Architect Eero Saarinen at home in his study w. furniture designed by him, 1958.
Caption from LIFE: Saarinen's study is equipped with three varieties of Saarinen furniture: a blue "womb" chair, a plywood chair (next to the bookcase) and a white pedestal chair. In the left foreground is a newly designed aluminum base for a lower pedestal chair and on the wall in the rear are trial sketches for more chairs.Frank Scherscehl—The LIFE Picture Collection/Getty Images
Architect Eero Saarinen at home in his study w. furniture designed by him, 1958.
Womb Chair by Eero Saarinen, 1953
Saarinen House in Detroit, 1958.
Fountain in front of new Law Library designed by Eerro Saarinen, 1961.
The TWA terminal, designed by Eero Saarinen, 1961.
Jefferson National Expansion Memorial Arch designed by Eero Saarinen, 1965.
Jefferson National Expansion Memorial Arch designed by Eero Saarinen, 1965.
Walled-in glass bank designed by Eero Saarinen, 1967.
Interior of North Christian Church designed by Eero Saarinen, 1967.
Crowds out side of the North Christian Church designed by Eero Saarinen, 1967.
Caption from LIFE: Saarinen's study is equipped with three varieties of Saarinen furniture: a blue "womb" chair, a plyw
... VIEW MORE

Frank Scherscehl—The LIFE Picture Collection/Getty Images
1 of 10

See Eero Saarinen's Career in Photos

Aug 20, 2015

We sit in his chairs, road-trip to his iconic landmarks and even worship in his churches. Eero Saarinen, born in Finland and educated in the U.S., was one of the most influential architects of the 20th century. Since his death at age 51 from a brain tumor, he has been outlived—as is the fate of all successful architects—by the work he created, neofuturistic designs that have become a permanent fixture of our landscape.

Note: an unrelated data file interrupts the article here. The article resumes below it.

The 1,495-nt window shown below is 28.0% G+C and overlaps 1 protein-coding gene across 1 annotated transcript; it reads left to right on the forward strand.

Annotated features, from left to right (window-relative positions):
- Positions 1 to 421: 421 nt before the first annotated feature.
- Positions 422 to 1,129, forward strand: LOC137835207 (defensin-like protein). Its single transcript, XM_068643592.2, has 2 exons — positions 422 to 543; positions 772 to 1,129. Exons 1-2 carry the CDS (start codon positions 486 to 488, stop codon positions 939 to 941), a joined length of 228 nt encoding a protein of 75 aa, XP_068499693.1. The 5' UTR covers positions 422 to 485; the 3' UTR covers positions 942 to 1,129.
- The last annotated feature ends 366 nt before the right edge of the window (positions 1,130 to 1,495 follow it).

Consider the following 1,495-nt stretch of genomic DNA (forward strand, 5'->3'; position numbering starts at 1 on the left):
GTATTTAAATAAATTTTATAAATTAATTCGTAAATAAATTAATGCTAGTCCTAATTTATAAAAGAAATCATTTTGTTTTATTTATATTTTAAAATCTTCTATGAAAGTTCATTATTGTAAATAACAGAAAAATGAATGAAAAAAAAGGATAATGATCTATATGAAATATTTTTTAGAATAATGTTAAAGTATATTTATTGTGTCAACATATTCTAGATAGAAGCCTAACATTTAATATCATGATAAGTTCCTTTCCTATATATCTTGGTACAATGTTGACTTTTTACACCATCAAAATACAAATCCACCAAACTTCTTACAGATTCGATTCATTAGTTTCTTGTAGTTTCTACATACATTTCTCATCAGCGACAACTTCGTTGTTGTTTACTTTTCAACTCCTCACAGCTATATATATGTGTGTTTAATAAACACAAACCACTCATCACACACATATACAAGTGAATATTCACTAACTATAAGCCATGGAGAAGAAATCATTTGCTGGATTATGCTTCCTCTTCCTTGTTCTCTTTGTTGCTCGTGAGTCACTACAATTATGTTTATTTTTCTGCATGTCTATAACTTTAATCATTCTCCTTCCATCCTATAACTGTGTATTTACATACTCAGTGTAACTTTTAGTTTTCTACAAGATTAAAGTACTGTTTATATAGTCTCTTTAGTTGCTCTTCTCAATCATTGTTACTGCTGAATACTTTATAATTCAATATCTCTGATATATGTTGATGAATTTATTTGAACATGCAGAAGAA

The son of the renowned Finnish architect Eliel Saarinen, the junior Saarinen grew up in his father’s workroom, and the two entered into a partnership after Eero completed his studies at the Yale School of Architecture. His work ranged from the grand—the TWA Terminal at JFK Airport and the Jefferson National Expansion Memorial Arch in St. Louis—to the everyday, as with the chairs he designed both on his own and with Charles Eames.

Here, on what would have been his 105th birthday, is a selection of Saarinen's work photographed for LIFE Magazine—from the in-demand, design-oriented furniture to the landmarks that define American cities. Though his aesthetic was eclectic, it can be summed up in four words, as LIFE put it following Saarinen’s death in 1961: “poetic inventiveness, monumental simplicity.”

Eero Saarinen at the Goethe Festival, 1949. W. Eugene Smith—The LIFE Picture Collection/Getty Images 

Liz Ronk, who edited this gallery, is the Photo Editor for LIFE.com. Follow her on Twitter @lizabethronk.

Correction: The original version of this story misstated how old Eero Saarinen would be on Aug. 20, 2015. He was born on Aug. 20, 1910. Aug 20, 2015 is his 105th birthday.

TIME may receive compensation for some links to products and services on this website. Offers may be subject to change without notice.